‘Freakonomics Experiments’ wants to help you with those big, life-changing decisions


Are you contemplating a big decision, leaving that job or relationship, changing your field, moving to another state or country, changing political affiliation, or whatever it is? If so, and if you are finding it really hard to decide – that your decision could go either way – then ‘Freakonomics Experiments’ wants to be by your side as you take the next step.

‘Freakonomics Experiments’ is a website created by the authors of the popular ‘Freakonomics’ books, Stephen Dubner and Martin Levitt. It is intended for people who are struggling with a major decision, and who are finding it difficult to choose either way. In essence, ‘Freakonomics Experiments’ provides a simple service, that of a coin toss, yay or nay. But there’s more: they are interested in what happens afterwards: through a series of follow up emails and surveys, they want to know what happened down the line in the long term, and they want to be there months and years down the line to ask whether or not you are happy – or not – with the decision that you made.

Freakonomics Experiments Coin

The idea behind the website is based on two things:

1- A decision that could go either way, that is not obvious and has a lot of uncertainty around it, and that, in a very real sense, might be decided by flipping a coin. The ‘Freakonomics Experiments’ website will help by flipping the coin for you.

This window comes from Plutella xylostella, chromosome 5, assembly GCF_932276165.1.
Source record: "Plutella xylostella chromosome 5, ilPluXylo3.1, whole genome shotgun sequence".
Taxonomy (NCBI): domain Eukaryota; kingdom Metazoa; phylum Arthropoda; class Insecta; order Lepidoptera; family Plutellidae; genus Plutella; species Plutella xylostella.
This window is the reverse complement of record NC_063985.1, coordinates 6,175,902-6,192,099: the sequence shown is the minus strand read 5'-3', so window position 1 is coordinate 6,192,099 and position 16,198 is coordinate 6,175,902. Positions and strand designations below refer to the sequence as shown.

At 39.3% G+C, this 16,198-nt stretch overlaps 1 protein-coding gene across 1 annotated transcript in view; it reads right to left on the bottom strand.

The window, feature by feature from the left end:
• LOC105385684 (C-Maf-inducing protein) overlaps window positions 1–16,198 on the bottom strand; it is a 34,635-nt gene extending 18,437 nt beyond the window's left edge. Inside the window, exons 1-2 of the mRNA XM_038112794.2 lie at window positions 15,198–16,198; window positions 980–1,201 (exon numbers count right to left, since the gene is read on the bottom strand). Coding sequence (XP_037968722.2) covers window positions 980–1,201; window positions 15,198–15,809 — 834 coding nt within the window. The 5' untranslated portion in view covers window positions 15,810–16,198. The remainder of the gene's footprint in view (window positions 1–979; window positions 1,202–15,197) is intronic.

2- More important than flipping a coin is the notion that both the Freakonomics team and researchers from the University of Chicago will go along the journey with you. In other words, that someone will ask questions about your life’s journey at periodic times (in the form of follow up email surveys), and also in the sense that in the long term someone may learn from your experience and that of others like you.

The people behind ‘Freakonomics Experiments’ hope to learn a number of things, such as: when, if ever, would someone make life changing decisions based on a 50/50 coin flip. And of these, how many people would end up seeing this change in a favorable vs. unfavorable light, as well as other questions like this.

There’s a very nice Freakonomics podcast you can hear that explains more, entitled ‘Would you let a coin toss decide your future?’. I highly recommend it.

Go to the ‘Freakonoimcs Experiments’ website to check it out.